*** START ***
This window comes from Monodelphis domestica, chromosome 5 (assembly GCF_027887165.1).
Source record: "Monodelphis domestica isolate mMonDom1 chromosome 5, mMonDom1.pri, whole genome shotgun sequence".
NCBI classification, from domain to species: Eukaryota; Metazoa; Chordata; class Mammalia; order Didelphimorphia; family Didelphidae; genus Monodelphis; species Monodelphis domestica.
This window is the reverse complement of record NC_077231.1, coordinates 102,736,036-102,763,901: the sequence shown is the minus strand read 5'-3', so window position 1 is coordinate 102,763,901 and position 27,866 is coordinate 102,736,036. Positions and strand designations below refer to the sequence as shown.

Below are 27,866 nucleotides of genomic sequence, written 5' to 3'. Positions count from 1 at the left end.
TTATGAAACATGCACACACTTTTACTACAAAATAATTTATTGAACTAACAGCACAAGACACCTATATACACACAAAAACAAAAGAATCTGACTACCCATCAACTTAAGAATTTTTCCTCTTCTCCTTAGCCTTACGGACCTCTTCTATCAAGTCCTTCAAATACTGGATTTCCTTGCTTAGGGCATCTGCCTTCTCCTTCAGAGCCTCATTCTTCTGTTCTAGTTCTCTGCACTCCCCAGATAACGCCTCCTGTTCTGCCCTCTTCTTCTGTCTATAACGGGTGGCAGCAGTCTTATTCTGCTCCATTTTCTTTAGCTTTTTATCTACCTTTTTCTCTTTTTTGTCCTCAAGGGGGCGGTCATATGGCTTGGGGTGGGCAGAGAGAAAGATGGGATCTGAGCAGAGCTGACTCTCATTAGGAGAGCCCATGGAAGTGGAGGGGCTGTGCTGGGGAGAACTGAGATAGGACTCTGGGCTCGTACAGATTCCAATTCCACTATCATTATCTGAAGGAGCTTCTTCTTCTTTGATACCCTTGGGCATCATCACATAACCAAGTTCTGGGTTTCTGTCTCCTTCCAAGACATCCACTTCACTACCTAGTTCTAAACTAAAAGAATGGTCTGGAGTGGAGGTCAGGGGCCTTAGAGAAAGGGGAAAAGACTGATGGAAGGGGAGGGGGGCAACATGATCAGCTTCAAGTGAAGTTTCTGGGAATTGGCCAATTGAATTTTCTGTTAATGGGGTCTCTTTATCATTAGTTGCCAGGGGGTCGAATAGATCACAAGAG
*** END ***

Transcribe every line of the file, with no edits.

This window comes from Monodelphis domestica, chromosome 5 (assembly GCF_027887165.1).
Source record: "Monodelphis domestica isolate mMonDom1 chromosome 5, mMonDom1.pri, whole genome shotgun sequence".
NCBI classification, from domain to species: Eukaryota; Metazoa; Chordata; class Mammalia; order Didelphimorphia; family Didelphidae; genus Monodelphis; species Monodelphis domestica.
This window is the reverse complement of record NC_077231.1, coordinates 102,736,036-102,763,901: the sequence shown is the minus strand read 5'-3', so window position 1 is coordinate 102,763,901 and position 27,866 is coordinate 102,736,036. Positions and strand designations below refer to the sequence as shown.

Below are 27,866 nucleotides of genomic sequence, written 5' to 3'. Positions count from 1 at the left end.
TTATGAAACATGCACACACTTTTACTACAAAATAATTTATTGAACTAACAGCACAAGACACCTATATACACACAAAAACAAAAGAATCTGACTACCCATCAACTTAAGAATTTTTCCTCTTCTCCTTAGCCTTACGGACCTCTTCTATCAAGTCCTTCAAATACTGGATTTCCTTGCTTAGGGCATCTGCCTTCTCCTTCAGAGCCTCATTCTTCTGTTCTAGTTCTCTGCACTCCCCAGATAACGCCTCCTGTTCTGCCCTCTTCTTCTGTCTATAACGGGTGGCAGCAGTCTTATTCTGCTCCATTTTCTTTAGCTTTTTATCTACCTTTTTCTCTTTTTTGTCCTCAAGGGGGCGGTCATATGGCTTGGGGTGGGCAGAGAGAAAGATGGGATCTGAGCAGAGCTGACTCTCATTAGGAGAGCCCATGGAAGTGGAGGGGCTGTGCTGGGGAGAACTGAGATAGGACTCTGGGCTCGTACAGATTCCAATTCCACTATCATTATCTGAAGGAGCTTCTTCTTCTTTGATACCCTTGGGCATCATCACATAACCAAGTTCTGGGTTTCTGTCTCCTTCCAAGACATCCACTTCACTACCTAGTTCTAAACTAAAAGAATGGTCTGGAGTGGAGGTCAGGGGCCTTAGAGAAAGGGGAAAAGACTGATGGAAGGGGAGGGGGGCAACATGATCAGCTTCAAGTGAAGTTTCTGGGAATTGGCCAATTGAATTTTCTGTTAATGGGGTCTCTTTATCATTAGTTGCCAGGGGGTCGAATAGATCACAAGAG